Ai Weiwei exhibition at the Royal Academy of Arts, London

Ai Weiwei

Yesterday evening I went to a talk at the Royal Academy of Arts, London on the Ai Weiwei exhibition they have there for the next few months. This was a special event for bloggers and instagrammers, as opposed to more traditional media. The talk, given by one of the Royal Academy’s art historians, and delivered without notes, was informative and insightful. We then had access to the exhibition which is open late on a Friday evening. The exhibition is a powerful selection from Ai Weiwei’s work, which ranges from the large to the enormous. I was particularly struck by the room taken over by several tonnes of straightened steel rods commemorating the 2008 Sichuan earthquake, entitled Straight; the large-sculpture made from remnants of his destroyed Shanghai studio; and the porcelain cameras surveilling a porcelain field of grass, within which was a child’s pushchair. The surveillance of Ai Weiwei and his family. There is also a dramatic representation of his time in captivity in 2011, with the guards standing right next to him as he slept, showered, ate and used the toilet.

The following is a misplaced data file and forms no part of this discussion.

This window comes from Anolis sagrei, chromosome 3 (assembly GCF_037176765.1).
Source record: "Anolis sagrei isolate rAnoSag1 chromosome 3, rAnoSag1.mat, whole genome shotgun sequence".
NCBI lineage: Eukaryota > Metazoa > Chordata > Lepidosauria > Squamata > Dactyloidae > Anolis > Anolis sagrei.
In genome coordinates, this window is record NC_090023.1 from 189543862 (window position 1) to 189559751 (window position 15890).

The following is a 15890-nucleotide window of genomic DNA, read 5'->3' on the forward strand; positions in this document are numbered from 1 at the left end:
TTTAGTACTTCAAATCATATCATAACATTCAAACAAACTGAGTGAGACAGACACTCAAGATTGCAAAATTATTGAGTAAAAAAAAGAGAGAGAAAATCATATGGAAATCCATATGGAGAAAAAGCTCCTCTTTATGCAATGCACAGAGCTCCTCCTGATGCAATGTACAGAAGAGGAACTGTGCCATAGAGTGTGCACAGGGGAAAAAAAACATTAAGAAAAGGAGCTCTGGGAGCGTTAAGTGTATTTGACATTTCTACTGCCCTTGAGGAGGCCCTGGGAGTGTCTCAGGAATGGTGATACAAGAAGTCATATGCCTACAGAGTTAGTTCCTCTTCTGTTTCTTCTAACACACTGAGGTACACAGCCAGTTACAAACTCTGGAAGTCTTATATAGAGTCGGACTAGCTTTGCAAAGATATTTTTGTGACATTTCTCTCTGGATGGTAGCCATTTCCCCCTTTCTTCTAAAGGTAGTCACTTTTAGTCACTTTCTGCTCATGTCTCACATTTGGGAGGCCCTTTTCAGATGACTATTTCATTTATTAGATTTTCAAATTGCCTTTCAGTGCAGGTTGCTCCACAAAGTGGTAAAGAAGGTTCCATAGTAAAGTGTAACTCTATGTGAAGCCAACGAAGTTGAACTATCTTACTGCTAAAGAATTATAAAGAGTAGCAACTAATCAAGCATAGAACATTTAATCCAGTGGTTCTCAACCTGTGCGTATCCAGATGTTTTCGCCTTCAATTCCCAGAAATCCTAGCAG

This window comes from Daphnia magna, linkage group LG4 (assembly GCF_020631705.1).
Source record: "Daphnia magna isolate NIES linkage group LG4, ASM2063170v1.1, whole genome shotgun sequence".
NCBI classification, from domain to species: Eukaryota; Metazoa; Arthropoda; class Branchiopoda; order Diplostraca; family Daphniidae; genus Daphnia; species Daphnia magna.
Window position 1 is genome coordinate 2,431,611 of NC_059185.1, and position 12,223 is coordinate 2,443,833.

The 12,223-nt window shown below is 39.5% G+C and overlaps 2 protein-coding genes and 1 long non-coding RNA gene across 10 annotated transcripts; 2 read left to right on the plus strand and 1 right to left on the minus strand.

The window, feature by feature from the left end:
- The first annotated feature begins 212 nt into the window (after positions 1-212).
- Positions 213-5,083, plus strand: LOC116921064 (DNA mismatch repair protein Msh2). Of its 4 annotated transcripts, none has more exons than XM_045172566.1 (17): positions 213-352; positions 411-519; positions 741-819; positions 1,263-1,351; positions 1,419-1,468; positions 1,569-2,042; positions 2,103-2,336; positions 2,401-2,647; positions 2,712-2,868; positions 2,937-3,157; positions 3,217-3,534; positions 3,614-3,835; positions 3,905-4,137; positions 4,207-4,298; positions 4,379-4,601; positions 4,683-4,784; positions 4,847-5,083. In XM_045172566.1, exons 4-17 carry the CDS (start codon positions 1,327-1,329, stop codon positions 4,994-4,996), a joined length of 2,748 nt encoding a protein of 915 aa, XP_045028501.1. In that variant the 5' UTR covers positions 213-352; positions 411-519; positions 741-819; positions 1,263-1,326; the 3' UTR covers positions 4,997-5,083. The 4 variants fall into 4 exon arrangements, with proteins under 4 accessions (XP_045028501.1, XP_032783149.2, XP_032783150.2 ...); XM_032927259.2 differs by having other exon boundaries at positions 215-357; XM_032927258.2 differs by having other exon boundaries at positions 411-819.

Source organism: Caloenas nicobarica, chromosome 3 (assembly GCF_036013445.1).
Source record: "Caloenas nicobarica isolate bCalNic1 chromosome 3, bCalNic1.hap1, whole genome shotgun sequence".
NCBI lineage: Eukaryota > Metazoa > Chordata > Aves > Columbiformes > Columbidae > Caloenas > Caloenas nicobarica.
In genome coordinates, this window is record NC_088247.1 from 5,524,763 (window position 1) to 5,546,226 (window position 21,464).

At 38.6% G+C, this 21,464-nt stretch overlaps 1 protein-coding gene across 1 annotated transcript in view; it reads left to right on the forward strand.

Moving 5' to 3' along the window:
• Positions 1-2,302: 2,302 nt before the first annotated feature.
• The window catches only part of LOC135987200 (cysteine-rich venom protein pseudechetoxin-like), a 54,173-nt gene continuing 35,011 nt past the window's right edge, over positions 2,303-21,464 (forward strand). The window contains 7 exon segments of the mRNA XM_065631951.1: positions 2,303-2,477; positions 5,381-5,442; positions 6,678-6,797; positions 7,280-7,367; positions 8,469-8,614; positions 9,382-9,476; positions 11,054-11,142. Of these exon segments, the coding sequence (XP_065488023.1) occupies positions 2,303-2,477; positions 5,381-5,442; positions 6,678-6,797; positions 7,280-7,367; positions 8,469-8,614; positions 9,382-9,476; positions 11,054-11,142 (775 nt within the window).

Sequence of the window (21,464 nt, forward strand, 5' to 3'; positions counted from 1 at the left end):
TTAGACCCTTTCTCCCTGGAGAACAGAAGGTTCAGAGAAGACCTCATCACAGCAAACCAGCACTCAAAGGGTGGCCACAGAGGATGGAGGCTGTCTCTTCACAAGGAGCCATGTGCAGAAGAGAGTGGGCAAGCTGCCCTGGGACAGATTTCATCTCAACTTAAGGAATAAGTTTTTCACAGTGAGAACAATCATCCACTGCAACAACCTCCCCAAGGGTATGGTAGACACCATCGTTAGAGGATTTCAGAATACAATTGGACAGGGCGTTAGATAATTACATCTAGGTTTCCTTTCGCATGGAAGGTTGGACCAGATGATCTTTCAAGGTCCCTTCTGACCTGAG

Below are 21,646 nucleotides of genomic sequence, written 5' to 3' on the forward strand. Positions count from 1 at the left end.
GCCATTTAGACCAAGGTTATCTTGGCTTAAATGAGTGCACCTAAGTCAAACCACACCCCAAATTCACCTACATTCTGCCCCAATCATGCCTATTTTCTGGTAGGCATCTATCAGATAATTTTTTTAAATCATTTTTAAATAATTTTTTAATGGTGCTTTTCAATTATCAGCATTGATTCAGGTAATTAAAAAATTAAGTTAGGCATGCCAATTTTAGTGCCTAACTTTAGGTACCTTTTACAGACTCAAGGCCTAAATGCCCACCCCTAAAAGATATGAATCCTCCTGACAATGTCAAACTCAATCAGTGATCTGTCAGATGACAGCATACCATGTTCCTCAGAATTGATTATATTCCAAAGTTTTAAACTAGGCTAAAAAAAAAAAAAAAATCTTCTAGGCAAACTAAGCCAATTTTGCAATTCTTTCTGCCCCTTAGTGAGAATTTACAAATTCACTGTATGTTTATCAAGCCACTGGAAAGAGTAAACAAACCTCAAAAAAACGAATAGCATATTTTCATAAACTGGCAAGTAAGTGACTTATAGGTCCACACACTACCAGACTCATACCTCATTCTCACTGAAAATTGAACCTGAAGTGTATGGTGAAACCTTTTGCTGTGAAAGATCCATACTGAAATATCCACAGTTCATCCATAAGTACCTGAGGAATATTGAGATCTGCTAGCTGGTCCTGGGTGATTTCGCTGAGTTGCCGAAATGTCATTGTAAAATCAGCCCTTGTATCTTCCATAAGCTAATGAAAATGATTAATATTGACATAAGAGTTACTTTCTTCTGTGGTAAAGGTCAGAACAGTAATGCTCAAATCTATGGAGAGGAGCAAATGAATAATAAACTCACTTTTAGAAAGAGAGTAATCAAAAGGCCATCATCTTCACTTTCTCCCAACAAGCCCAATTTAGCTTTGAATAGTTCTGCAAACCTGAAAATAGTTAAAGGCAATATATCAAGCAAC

The word for ‘harmonious’ – much used by the Beijing regime, and now a byword for censorship – is a homonym of ‘river-crab’, so another porcelain project was thousands of crabs in a great mound, but with a few escaping. I’m often lost with appreciating contemporary art, and others have captured why this is such an important show far better than I can, but this was a powerful and moving exhibition. Several of the pieces can be seen in the RA’s online gallery here, but these only give a limited sense of what they are like in situ. The scale of the exhibits somehow managed to overcome the crowds that filled the vast galleries of the Royal Academy. Well worth seeing if you can get to London…

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